I often talk about faster horses and how banks think digital is doing banking cheaper and faster. It’s all about efficiency and effectiveness. So, I was asked the other day: where is the car? After all, it’s easy to call out banks for doing banking as usual but, if I cannot show them a car, what’s the point?
Good question, and yes, I can see some cars out there. The one that I normally come back to is the next generation of retail banking. It is being created as a new generation of banking, not an extension of banking-as-usual, in Africa and Asia. It’s called financial inclusion.
In fact, I tweeted the other day that today’s financial inclusion is tomorrow’s finance, and I truly believe this. After all, if Asia and Africa create radical new models of moving money in real-time at almost no cost, why wouldn’t we all use those innovations?
Mobile Network Operators (MNOs) in Africa have focused upon payments and then gradually extended into microloans, microsavings and microinsurance. Alibaba and Alipay started with making payments and then gradually moved into investments and loans. Payments is just the start. The United Nations are now looking at how to manage digital identities at low cost through mobile. If we all have KYC digitally at almost no cost, why wouldn’t we all use that system for onboarding?
I’ve written a lot about this – in fact, the new book Digital Human focuses upon this – but I saw two examples recently of where the faster horse meets the car stood out.
The first was in Spring at Dot Finance in Rwanda when M-PESA were on a panel with three banks and I asked them the question: so how do banks compete with M-PESA? The answer was telling when the Safaricom guy said: “They don’t … they just try to copy what we do whilst we focus upon the customer”.
Banks pride themselves on being fast followers. When they see a competitor with a good product, they copy it as fast as they can. But why not focus upon the customer rather than the product? Oh yea, that’s too difficult. I guess that’s why M-PESA has the Kenyan mobile wallet market sewn up and the banks go what happened?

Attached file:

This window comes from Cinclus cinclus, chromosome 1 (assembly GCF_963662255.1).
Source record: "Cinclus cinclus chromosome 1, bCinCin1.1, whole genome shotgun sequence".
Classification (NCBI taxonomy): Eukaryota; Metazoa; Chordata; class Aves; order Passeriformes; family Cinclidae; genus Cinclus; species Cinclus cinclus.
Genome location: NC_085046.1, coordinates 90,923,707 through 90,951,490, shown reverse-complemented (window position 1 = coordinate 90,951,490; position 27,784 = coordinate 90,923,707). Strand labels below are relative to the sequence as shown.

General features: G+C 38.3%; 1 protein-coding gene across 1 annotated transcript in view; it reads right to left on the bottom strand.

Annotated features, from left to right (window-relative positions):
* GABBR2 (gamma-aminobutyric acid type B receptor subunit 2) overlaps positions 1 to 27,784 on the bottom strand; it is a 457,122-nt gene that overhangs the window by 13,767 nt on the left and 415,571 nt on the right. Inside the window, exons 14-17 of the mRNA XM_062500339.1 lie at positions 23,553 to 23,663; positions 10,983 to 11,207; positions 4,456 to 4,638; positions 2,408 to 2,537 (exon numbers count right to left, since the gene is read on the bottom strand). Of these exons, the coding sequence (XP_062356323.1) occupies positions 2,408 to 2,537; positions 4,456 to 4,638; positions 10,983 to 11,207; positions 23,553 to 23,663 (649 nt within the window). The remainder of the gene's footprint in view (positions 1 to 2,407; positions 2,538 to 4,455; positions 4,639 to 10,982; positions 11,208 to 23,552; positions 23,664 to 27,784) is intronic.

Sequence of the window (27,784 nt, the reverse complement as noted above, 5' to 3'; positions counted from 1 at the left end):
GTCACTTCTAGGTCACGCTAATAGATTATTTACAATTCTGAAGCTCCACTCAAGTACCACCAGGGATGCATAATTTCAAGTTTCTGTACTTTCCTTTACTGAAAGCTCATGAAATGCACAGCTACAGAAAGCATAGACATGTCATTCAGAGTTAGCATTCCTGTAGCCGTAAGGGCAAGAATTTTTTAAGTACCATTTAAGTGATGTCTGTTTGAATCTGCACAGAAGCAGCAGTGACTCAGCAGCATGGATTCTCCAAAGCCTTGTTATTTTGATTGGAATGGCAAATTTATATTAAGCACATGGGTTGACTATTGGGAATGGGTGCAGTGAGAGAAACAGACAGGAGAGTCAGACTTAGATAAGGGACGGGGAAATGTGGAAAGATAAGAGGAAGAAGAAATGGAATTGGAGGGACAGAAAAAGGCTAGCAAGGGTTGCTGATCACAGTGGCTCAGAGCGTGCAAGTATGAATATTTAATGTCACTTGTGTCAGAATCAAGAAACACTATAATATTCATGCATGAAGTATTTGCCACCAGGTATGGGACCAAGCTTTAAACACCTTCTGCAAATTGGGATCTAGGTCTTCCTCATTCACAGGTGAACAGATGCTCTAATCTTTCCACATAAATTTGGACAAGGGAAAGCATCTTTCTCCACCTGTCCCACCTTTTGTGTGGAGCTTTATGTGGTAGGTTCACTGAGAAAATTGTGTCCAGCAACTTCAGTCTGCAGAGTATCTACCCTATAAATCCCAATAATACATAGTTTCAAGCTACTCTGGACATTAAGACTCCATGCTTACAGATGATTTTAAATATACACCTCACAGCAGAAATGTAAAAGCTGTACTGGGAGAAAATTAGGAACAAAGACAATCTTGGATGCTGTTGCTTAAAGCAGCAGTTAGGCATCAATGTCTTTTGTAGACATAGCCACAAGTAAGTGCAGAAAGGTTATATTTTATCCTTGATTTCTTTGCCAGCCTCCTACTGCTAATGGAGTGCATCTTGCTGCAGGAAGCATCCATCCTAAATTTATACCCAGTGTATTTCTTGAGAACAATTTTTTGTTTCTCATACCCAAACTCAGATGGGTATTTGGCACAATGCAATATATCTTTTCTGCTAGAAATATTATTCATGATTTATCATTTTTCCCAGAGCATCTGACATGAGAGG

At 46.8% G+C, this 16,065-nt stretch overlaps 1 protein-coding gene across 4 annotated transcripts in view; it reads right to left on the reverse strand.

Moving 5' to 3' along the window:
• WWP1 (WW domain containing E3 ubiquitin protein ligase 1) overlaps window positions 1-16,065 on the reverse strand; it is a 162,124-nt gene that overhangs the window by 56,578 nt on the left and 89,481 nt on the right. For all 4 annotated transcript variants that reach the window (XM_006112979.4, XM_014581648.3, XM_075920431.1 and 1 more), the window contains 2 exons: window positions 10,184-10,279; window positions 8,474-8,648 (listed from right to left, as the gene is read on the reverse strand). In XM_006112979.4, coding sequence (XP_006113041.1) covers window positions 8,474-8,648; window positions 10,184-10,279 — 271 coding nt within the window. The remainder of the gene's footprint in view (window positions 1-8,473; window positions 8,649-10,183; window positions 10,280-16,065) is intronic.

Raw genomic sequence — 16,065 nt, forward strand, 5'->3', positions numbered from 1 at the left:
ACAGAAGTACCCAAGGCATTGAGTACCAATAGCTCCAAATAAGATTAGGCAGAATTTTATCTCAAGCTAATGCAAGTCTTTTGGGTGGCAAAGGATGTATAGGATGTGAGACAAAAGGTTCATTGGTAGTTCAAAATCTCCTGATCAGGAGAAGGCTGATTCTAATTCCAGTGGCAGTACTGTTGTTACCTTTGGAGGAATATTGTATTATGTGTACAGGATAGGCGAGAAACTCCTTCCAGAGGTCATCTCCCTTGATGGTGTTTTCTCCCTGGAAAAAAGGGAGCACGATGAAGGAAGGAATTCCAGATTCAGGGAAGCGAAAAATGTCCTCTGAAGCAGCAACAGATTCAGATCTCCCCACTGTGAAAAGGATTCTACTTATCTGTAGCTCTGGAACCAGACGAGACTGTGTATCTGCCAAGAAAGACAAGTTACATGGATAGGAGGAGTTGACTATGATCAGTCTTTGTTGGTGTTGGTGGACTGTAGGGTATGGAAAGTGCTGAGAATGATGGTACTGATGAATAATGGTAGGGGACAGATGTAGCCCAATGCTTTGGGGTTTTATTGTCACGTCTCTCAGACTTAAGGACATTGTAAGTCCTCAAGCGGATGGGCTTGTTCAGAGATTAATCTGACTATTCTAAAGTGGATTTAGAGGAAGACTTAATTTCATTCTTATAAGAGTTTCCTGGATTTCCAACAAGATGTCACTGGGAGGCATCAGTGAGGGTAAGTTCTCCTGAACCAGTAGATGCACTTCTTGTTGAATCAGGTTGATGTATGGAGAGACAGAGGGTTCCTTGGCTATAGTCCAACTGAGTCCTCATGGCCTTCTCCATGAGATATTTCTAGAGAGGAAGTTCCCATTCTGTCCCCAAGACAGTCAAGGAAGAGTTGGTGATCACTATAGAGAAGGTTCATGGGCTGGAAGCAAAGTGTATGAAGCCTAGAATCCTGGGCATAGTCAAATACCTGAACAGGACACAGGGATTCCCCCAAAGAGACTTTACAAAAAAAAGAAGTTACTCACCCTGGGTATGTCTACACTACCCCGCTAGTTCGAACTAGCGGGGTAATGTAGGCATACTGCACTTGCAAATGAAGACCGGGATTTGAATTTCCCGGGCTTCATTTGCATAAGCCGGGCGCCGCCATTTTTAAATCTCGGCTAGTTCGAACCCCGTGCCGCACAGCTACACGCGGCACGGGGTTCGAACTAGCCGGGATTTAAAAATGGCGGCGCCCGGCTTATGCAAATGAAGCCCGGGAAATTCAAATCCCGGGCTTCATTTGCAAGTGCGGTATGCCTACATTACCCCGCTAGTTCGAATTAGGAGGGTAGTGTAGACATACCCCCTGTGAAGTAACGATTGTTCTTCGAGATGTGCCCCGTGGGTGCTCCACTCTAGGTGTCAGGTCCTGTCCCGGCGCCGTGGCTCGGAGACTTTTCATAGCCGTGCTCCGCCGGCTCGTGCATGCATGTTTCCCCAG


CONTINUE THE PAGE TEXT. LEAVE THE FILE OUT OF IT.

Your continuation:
There are those who make things happen; there are those who watch what’s happening; and there are those who just wonder what happened
The second example is far more recent when Risto Virkalla, the CEO of ePassi, was talking at our recent NFI meeting in Oslo and put up this slide:
He said that he was astounded how banks and Western firms focused so much on cards and payments, as illustrated by Apple Pay. Apple’s wallet has taken the old, outdated way in which we used to pay and put it in an app. In fact, it’s so innovative that they even put a picture of the card in the app, so we can see we are paying by card in an app. It’s ridiculous. In fact, the display of the card shows that Apple, along with of the Western banks, focus upon replicating the old horse into the digital age as a faster horse. It’s all card and payment focused, and forgets the customer.
That is why Alipay, which is serving customers who never had cards or cheques, focuses upon the customer journey. The customer journey and the customer experience is the singular beacon that shines through their app, and making payments is a by-product of the app.
The banking world and the Western World need to turn their thinking upside-down and stop trying to replicate the last century world into this century’s. in fact, as I now often say, we all talk about GAFA and look to the West and all look the wrong way as the cars are coming from the East.
The horses are riding out to the sunset in the West.